The moon we never see

Here’s a view of the moon we never see. Until now. From NASA:

MoonEarth

…satellite images of the far side of the moon, illuminated by the sun, as it crosses between the DSCOVR spacecraft’s Earth Polychromatic Imaging Camera (EPIC) and telescope, and the Earth – one million miles away. Credits: NASA/NOAA
The dark side of the moon is facing us on Earth as the far side is in bright sunlight.

From a Million Miles Away, NASA Camera Shows Moon Crossing Face of Earth

A NASA camera aboard the Deep Space Climate Observatory (DSCOVR) satellite captured a unique view of the moon as it moved in front of the sunlit side of Earth last month. The series of test images shows the fully illuminated “dark side” of the moon that is never visible from Earth.

The images were captured by NASA’s Earth Polychromatic Imaging Camera (EPIC), a four megapixel CCD camera and telescope on the DSCOVR satellite orbiting 1 million miles from Earth. From its position between the sun and Earth, DSCOVR conducts its primary mission of real-time solar wind monitoring for the National Oceanic and Atmospheric Administration (NOAA).

And here’s the animation of images:

EPIC maintains a constant view of the fully illuminated Earth as it rotates, providing scientific observations of ozone, vegetation, cloud height and aerosols in the atmosphere. Once EPIC begins regular observations next month, the camera will provide a series of Earth images allowing study of daily variations over the entire globe. About twice a year the camera will capture the moon and Earth together as the orbit of DSCOVR crosses the orbital plane of the moon.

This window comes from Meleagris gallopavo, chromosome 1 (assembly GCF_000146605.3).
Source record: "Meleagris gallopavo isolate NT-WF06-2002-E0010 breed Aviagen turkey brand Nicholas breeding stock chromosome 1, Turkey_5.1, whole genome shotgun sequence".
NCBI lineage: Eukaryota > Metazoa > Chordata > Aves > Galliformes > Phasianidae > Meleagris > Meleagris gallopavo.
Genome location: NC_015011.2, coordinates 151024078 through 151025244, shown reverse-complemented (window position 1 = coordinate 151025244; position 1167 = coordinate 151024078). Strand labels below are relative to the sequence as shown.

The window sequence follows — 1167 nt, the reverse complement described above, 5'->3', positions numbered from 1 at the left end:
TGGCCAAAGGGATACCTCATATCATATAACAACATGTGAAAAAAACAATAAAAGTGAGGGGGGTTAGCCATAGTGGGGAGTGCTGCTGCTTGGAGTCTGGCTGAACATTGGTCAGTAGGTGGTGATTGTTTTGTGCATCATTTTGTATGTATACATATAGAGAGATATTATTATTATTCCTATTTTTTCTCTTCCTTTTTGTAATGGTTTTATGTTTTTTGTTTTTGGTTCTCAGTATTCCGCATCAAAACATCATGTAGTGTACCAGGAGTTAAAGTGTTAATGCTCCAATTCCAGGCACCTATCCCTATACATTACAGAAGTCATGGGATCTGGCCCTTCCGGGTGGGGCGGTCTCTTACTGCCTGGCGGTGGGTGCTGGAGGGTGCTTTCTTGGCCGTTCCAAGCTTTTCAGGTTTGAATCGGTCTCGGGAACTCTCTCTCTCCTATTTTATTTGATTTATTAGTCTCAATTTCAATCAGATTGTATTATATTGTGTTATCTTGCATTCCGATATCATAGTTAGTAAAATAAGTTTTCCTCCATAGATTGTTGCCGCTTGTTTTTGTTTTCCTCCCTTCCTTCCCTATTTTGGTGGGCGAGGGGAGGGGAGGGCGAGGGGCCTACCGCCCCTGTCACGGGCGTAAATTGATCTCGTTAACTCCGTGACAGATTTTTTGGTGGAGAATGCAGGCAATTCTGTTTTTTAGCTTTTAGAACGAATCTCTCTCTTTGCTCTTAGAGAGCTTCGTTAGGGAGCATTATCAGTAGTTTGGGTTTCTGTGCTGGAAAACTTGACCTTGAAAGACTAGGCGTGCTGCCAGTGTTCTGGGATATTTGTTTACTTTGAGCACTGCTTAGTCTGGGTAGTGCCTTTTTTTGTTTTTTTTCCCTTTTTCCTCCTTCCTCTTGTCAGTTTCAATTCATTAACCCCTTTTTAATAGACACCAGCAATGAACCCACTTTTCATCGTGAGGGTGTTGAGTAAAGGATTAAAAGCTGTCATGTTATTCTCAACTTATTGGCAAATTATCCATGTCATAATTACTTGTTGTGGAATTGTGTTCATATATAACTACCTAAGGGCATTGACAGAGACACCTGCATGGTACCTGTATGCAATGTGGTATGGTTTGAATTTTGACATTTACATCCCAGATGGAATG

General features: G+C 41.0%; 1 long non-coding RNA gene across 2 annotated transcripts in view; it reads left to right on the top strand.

These images were taken between 3:50 p.m. and 8:45 p.m. EDT on July 16, showing the moon moving over the Pacific Ocean near North America.The North Pole is in the upper left corner of the image, reflecting the orbital tilt of Earth from the vantage point of the spacecraft.

The lunar far side lacks the large, dark, basaltic plains, or maria, that are so prominent on the Earth-facing side. The largest far side features are Mare Moscoviense in the upper left and Tsiolkovskiy crater in the lower left. A thin sliver of shadowed area of moon is visible on its right side.

“It is surprising how much brighter Earth is than the moon,” said Adam Szabo, DSCOVR project scientist at NASA’s Goddard Space Flight Center in Greenbelt, Maryland. “Our planet is a truly brilliant object in dark space compared to the lunar surface.”

Once EPIC begins regular observations next month, NASA will post daily color images of Earth to a dedicated public website. These images, showing different views of the planet as it rotates through the day, will be available 12 to 36 hours after they are acquired.

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3 Comments

  1. Mike C

     /  7th August 2015

    @George

    How come the moon doesn’t rotate on an axis like the earth does?

    Reply
    • “The moon orbits the Earth once every 27.322 days. It also takes approximately 27 days for the moon to rotate once on its axis. As a result, the moon does not seem to be spinning but appears to observers from Earth to be keeping almost perfectly still. Scientists call this sychronous rotation.

      The side of the moon that perpetually faces Earth is known as the near side. The opposite or “back” side is the far side. Sometimes the far side is called the dark side of the moon, but this is inaccurate. When the moon is between the Earth and the sun, during the new moon phase, the back side of the moon is bathed in daylight.”

      http://www.space.com/24871-does-the-moon-rotate.html

      Reply
  2. Zedd

     /  8th August 2015

    COOL !

    Reply

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